The world is currently in the midst of a pandemic, on a scale never seen before. Whilst many industries are struggling to adapt to serve customers digitally and preserve demand until the crisis subsides, sections of the entertainment industry that are focused on digital content have found themselves better positioned to weather this change, and in some cases, are thriving. As hundreds of millions of people across the globe remain indoors, they turn to digital entertainment during the lockdown.

The videogame industry in particular has seen a boom, with Steam recording the highest number of concurrent users since the platform’s conception, and Verizon noting an increase in gaming traffic of 75% during peak hours. On the other hand, supplies of vital components for the Nintendo Switch dwindled due to production slowdown in China and Valve shipped fewer “Valve Index” virtual reality headsets due to similar production issues caused by COVID-19. In such uncertain times, it’s important to look at the ways in which an industry once described as “recession-proof” has risen to the challenge in some respects, but struggled in others.

New Horizons

With few exceptions, games have been released on time and to critical acclaim. Most notably, Animal Crossing: New Horizons has achieved incredibly high sales figures, demonstrating the momentum of the franchise and the eagerness of locked-down gamers to start virtual life on a tropical island. In other good news for Nintendo, gamers and non-gamers alike sought new ways to keep fit at home and as a result, Ring Fit Adventure experienced a further increase in sales as a few extra kits were supplied to the market. Although not quite as successful as its real-world predecessor Final Fantasy XV, Final Fantasy VII Remake reached the top of the charts in the UK shortly after its release in April, having first been announced almost five years ago.

As people seek new forms of entertainment at home, console sales are rising, with digital downloads of games following suit. Comparing videogame sales figures from March 2020 to those from the same period from last year, there has been a rise of 44%, demonstrating the strength of the industry in the face of adversity.

Happens to the Best of Us

The sudden shift to remote working has caused issues for many companies globally, and although there has been an increasingly strong demand for games and gaming content, games companies have similarly faced difficulties with large parts of the workforce being forced to work from home. Whilst some companies were faster to react than others, remote development of games is inherently more difficult than having a dedicated team collaborating in the same room. Sony’s highly anticipated sequel “The Last of Us Part II” was one of the first major games to have its release date pushed back due to the pandemic, and it would be unsurprising for more developers to announce similar delays in the coming weeks.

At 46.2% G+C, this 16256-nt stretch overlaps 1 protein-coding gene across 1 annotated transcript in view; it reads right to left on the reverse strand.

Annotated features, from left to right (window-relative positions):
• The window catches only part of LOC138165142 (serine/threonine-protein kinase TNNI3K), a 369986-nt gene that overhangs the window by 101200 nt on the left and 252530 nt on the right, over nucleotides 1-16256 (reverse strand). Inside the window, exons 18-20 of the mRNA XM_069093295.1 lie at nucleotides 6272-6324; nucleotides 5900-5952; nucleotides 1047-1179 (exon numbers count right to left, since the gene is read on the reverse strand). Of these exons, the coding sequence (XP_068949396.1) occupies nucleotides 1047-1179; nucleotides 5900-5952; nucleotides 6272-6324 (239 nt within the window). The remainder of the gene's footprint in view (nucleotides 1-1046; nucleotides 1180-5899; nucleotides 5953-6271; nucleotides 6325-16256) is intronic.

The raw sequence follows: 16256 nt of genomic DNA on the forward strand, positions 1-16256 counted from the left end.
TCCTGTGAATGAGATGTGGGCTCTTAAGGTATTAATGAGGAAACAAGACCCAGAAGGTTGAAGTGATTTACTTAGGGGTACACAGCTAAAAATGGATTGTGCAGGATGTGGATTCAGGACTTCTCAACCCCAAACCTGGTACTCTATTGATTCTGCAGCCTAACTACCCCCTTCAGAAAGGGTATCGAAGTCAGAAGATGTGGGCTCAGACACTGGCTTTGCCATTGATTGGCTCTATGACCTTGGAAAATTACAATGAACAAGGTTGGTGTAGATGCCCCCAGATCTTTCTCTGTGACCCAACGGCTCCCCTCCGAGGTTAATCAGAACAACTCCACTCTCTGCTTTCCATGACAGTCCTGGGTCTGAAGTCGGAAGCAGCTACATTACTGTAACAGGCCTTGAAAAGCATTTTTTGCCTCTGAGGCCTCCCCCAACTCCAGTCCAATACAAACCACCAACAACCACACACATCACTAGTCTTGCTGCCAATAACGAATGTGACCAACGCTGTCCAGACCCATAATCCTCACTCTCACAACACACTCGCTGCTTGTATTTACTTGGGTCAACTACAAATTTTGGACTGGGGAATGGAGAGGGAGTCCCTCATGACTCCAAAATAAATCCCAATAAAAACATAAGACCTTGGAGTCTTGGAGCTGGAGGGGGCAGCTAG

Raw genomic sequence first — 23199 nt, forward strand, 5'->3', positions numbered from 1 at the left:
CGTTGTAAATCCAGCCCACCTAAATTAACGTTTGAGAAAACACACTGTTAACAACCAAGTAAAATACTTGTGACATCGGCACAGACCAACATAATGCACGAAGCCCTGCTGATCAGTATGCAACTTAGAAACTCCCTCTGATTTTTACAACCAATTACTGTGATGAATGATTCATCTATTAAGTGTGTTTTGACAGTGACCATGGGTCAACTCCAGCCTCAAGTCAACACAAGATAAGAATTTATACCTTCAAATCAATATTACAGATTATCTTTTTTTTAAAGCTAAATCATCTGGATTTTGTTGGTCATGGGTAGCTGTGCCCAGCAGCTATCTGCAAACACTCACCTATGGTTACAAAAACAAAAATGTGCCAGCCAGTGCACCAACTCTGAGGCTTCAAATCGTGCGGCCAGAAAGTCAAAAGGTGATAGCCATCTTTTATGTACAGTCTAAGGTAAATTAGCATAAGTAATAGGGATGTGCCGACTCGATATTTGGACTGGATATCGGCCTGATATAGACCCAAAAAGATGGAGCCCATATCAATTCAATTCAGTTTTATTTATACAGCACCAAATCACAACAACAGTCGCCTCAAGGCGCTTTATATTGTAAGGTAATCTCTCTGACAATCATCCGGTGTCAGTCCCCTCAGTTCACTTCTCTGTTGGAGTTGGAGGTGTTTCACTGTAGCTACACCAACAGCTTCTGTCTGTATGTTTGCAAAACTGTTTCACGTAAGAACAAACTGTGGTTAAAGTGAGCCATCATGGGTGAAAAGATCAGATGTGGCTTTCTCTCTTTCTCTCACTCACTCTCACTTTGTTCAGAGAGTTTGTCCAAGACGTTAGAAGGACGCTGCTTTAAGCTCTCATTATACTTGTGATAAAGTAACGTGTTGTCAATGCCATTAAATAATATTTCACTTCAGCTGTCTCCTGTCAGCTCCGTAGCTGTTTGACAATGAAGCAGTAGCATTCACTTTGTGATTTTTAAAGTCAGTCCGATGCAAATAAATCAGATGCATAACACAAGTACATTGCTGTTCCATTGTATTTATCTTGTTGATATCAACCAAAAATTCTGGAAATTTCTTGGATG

Industry events such as E3 and the Game Developer Conference have also been cancelled, leaving would-be exhibitors without a physical platform to showcase their games and technological solutions.

As mentioned earlier, and again as is the case with many other industries, component complications have led to console manufacturers being unable to meet demand. Even in a purely online context, rising demand has also led cloud gaming platforms such as Google Stadia to restrict bandwidth in an attempt to maintain the stability of their network infrastructure.

How will the games industry recover from the effects of the coronavirus and how will it evolve?

In what was meant to be the biggest year for videogames so far, there is now a question mark over the release date for the next generation of consoles and the many games being developed exclusively for them. There will inevitably be legal challenges ahead and commercial issues to be considered, for instance console manufacturers will be considering whether COVID-19 constitutes a ‘Force Majeure’ event for the purpose of their contracts with component suppliers, and developers might similarly seek to rely on ‘Force Majeure’ to excuse missing development milestones in their publisher contracts (see here for our analysis of some of the contractual implications of COVID-19 on media, entertainment and sport more broadly).

There is no doubt that the videogame industry (like all others) faces a number of challenges arising out of COVID-19, yet it has still been able to experience growth with strong software sales and an ever-growing customer base keeping both virtual and real economies afloat. The industry’s pioneering approach to technology, as well as its flexibility and adaptability, have been key to its growth to date; and it is these qualities that will enable it to continue to thrive in the months ahead.

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